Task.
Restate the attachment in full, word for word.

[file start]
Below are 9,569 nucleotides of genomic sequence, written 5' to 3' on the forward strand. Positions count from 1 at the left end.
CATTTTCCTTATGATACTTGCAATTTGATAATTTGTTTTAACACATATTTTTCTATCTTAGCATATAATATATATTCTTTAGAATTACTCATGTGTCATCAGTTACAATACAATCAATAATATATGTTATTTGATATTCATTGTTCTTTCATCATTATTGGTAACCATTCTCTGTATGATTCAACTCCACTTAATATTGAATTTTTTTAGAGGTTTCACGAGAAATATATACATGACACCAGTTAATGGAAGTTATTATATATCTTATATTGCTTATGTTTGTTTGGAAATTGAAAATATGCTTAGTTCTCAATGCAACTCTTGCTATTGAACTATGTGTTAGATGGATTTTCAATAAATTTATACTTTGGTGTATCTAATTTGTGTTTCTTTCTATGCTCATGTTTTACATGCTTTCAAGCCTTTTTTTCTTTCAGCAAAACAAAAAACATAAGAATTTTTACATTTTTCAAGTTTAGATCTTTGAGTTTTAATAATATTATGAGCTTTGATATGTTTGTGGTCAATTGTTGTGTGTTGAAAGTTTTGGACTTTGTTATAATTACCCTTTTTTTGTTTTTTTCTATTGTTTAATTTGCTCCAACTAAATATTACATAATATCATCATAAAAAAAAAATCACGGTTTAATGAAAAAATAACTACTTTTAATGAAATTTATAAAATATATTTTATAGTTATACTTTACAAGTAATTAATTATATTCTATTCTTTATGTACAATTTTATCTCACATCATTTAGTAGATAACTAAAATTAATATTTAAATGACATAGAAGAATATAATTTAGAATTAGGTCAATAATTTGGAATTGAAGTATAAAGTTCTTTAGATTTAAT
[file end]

Below are 9,569 nucleotides of genomic sequence, written 5' to 3' on the forward strand. Positions count from 1 at the left end.
CATTTTCCTTATGATACTTGCAATTTGATAATTTGTTTTAACACATATTTTTCTATCTTAGCATATAATATATATTCTTTAGAATTACTCATGTGTCATCAGTTACAATACAATCAATAATATATGTTATTTGATATTCATTGTTCTTTCATCATTATTGGTAACCATTCTCTGTATGATTCAACTCCACTTAATATTGAATTTTTTTAGAGGTTTCACGAGAAATATATACATGACACCAGTTAATGGAAGTTATTATATATCTTATATTGCTTATGTTTGTTTGGAAATTGAAAATATGCTTAGTTCTCAATGCAACTCTTGCTATTGAACTATGTGTTAGATGGATTTTCAATAAATTTATACTTTGGTGTATCTAATTTGTGTTTCTTTCTATGCTCATGTTTTACATGCTTTCAAGCCTTTTTTTCTTTCAGCAAAACAAAAAACATAAGAATTTTTACATTTTTCAAGTTTAGATCTTTGAGTTTTAATAATATTATGAGCTTTGATATGTTTGTGGTCAATTGTTGTGTGTTGAAAGTTTTGGACTTTGTTATAATTACCCTTTTTTTGTTTTTTTCTATTGTTTAATTTGCTCCAACTAAATATTACATAATATCATCATAAAAAAAAAATCACGGTTTAATGAAAAAATAACTACTTTTAATGAAATTTATAAAATATATTTTATAGTTATACTTTACAAGTAATTAATTATATTCTATTCTTTATGTACAATTTTATCTCACATCATTTAGTAGATAACTAAAATTAATATTTAAATGACATAGAAGAATATAATTTAGAATTAGGTCAATAATTTGGAATTGAAGTATAAAGTTCTTTAGATTTAAT